• Which functional RNA unites with several protein subunits to form the ribonucleoprotein processing complex (spliceosome) that removes introns from eukaryotic mRNA?
    Small nuclear RNAs
  • Which functional RNAs suppress the expression of genes?
    MicroRNAs
  • Which functional RNAs maintain genome stability?
    Small interfering RNA and piwi interacting RNA
  • What is the role of miRNA?
    Regulating the amount of protein produced by many eukaryotic genes
  • Which functional RNAs prevent the spread of transposable elements to other chromosomal loci?
    SiRNA, piRNA
  • What is the function of siRNA's?
    Inhibit the production of viruses and restrain transposable elements in plants
  • What is he function of piRNA?
    Inhibit the production of viruses and restrain transposable elements in animals.
  • SiRNA and piRNA are involved in?
    Genome defense
  • Which functional RNAs perform a role in genome defense?
    SiRNA, piRNA
  • 1.2 Transcription

  • Name the 3 classes of RNA polymerases in eukaryotes?
    RNA polymerase I, RNA polymerase II, RNA polymerase III
  • By which enzyme is each ribonucleotide positioned opposite its complementary base?
    RNA polymerase
  • which gene transcribes RNA polymerase I?
    rRNA genes (excluding 5S rRNA)
  • Which gene transcribes RNA polymerase II
    All protein encoding genes, like mRNA and some snRNA, miRNAs
  • Which gene transcribes RNA polymerase III?
    Small functional RNA genes, as tRMA, snRMA and 5S rRNA
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Laatst toegevoegde flashcards

A bacterial protein that, as part of the RNA polymerase holoenzyme, recognizes the 10 and 35 regions of bacterial promoters, thus positioning the holoenzyme to initiate transcription correctly at the start site. The σ factor dissociates from the holoenzyme before RNA synthesis.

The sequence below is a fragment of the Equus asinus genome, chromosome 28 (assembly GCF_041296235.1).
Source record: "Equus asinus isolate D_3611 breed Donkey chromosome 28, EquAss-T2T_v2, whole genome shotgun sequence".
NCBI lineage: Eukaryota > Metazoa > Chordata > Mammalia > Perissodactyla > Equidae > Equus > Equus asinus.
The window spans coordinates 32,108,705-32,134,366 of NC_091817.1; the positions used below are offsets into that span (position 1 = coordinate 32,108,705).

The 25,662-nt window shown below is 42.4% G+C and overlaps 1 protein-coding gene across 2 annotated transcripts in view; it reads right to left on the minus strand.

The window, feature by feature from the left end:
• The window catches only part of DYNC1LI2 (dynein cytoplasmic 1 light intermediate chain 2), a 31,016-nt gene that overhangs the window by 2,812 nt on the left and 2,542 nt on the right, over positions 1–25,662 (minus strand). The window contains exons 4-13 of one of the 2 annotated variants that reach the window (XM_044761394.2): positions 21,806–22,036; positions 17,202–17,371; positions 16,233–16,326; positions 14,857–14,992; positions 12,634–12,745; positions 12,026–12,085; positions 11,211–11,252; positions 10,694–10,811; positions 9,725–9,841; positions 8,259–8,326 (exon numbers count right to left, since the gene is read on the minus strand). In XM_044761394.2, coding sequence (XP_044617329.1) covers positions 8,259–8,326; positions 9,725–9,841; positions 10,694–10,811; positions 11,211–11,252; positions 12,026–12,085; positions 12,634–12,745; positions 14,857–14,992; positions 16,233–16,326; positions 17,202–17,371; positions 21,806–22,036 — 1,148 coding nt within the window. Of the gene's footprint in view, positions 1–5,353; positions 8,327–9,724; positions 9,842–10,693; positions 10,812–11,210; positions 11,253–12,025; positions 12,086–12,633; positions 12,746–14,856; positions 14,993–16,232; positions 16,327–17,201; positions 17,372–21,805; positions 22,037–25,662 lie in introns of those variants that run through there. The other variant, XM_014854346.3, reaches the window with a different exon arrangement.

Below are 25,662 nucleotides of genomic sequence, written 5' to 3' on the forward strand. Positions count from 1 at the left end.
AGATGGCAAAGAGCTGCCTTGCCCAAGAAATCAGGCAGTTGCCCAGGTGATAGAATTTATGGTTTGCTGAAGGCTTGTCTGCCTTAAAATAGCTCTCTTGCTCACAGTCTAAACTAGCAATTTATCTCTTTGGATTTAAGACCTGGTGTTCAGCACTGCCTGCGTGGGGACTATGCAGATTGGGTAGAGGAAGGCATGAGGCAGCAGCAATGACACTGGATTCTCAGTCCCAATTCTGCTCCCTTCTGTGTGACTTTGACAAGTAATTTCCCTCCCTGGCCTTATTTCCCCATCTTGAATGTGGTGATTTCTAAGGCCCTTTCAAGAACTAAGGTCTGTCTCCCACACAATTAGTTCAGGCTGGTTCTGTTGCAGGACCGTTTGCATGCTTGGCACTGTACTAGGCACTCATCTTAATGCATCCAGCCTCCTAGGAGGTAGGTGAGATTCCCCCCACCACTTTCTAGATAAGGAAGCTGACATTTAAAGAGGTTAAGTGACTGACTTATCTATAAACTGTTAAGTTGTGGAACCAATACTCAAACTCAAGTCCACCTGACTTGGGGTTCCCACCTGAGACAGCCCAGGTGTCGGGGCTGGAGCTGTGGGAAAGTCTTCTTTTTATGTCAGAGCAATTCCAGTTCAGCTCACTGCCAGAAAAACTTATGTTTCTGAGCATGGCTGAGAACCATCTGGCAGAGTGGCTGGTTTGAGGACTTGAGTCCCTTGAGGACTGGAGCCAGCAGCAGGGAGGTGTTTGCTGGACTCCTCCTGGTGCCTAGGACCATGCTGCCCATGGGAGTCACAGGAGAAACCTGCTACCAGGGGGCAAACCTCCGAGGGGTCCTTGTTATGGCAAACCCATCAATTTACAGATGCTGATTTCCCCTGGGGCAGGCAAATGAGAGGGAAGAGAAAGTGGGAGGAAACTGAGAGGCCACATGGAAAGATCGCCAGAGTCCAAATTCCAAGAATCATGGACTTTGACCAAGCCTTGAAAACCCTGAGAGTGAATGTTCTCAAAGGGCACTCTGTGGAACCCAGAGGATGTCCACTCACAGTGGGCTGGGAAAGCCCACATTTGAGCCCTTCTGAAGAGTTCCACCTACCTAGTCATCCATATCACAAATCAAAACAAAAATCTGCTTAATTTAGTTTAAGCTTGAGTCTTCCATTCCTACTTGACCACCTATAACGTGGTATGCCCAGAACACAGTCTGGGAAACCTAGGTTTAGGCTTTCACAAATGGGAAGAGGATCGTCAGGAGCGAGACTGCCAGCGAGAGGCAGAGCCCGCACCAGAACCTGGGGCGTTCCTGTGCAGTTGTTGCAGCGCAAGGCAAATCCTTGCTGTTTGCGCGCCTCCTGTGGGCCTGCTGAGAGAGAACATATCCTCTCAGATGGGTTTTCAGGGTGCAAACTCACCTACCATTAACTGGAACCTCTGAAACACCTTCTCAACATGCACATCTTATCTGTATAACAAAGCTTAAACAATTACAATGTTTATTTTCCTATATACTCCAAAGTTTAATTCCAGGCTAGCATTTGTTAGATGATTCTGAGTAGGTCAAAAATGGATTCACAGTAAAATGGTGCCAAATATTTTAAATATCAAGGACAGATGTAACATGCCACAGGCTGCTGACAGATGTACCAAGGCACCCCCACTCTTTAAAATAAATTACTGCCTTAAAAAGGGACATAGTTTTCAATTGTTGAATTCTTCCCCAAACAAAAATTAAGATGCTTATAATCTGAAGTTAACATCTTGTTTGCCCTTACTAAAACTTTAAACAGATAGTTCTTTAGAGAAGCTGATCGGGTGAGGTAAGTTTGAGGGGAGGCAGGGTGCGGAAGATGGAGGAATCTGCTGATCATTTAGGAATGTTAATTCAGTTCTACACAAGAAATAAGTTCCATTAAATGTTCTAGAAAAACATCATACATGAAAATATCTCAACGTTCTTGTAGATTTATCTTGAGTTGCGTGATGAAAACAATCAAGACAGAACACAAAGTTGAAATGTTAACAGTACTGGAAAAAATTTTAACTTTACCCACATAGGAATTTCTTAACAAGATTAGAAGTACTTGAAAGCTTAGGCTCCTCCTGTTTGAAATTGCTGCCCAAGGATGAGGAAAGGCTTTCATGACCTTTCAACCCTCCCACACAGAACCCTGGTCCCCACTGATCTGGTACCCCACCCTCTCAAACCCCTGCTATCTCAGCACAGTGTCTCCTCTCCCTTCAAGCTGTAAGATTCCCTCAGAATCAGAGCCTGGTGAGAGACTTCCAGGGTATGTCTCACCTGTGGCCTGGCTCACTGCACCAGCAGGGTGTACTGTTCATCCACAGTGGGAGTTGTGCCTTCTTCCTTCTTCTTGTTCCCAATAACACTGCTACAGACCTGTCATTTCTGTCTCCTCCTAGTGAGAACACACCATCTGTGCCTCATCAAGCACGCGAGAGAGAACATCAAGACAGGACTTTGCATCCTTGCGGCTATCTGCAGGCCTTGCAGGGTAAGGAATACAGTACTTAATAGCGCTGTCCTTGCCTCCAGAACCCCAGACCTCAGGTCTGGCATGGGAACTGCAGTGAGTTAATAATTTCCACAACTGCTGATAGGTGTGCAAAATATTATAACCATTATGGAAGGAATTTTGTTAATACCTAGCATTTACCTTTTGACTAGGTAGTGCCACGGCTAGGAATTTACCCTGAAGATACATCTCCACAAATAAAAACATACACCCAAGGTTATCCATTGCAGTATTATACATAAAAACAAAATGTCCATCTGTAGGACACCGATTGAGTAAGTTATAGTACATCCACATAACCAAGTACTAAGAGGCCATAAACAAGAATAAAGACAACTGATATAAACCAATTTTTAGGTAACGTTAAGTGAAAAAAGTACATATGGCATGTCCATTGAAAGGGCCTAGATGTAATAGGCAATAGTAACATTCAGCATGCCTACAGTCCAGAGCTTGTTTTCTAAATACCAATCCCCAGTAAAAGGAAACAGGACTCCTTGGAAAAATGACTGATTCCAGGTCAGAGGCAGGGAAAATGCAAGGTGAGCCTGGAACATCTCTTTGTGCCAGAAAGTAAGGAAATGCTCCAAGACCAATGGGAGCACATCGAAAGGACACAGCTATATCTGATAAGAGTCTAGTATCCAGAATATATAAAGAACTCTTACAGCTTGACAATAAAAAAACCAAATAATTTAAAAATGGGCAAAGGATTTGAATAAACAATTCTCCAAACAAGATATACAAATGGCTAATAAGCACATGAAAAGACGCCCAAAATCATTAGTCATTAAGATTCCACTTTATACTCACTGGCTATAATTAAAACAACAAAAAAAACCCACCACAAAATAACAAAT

Sigma (σ) factor
A statistical measure used to quantify the degree to which the trait values of individuals deviate from the population mean.
Variance
A categorical trait for which the expression of the different phenotypic states depends on a combination of multiple genetic and/or environmental factors that place an individual above or below a critical value for trait expression.
Threshold trait
The square root of the variance.
Standard deviation
A form of inheritance in which only one (or a few) genes are involved and the environment has little or no effect on the phenotype; categorical traits often exhibit simple inheritance.
Simple inheritance
The amount of change in the average value of some phenotypic character between the parental generation and the offspring generation as a result of the selection of parents.
Selection response (R)
The difference between the mean of a population and the mean of the individual members selected to be parents of the next generation.
Selection differential (S)
A small group of individual members or observations meant to be representative of a larger population from which the group has been taken.
Sample
A gene contributing to the phenotypic variation in a trait that shows complex inheritance, such as height and weight.
Quantative trait locus (QTL)
Any trait exhibiting complex inheritance because it is controlled by a mix of genetic and/or environmental factors.
Quantative trait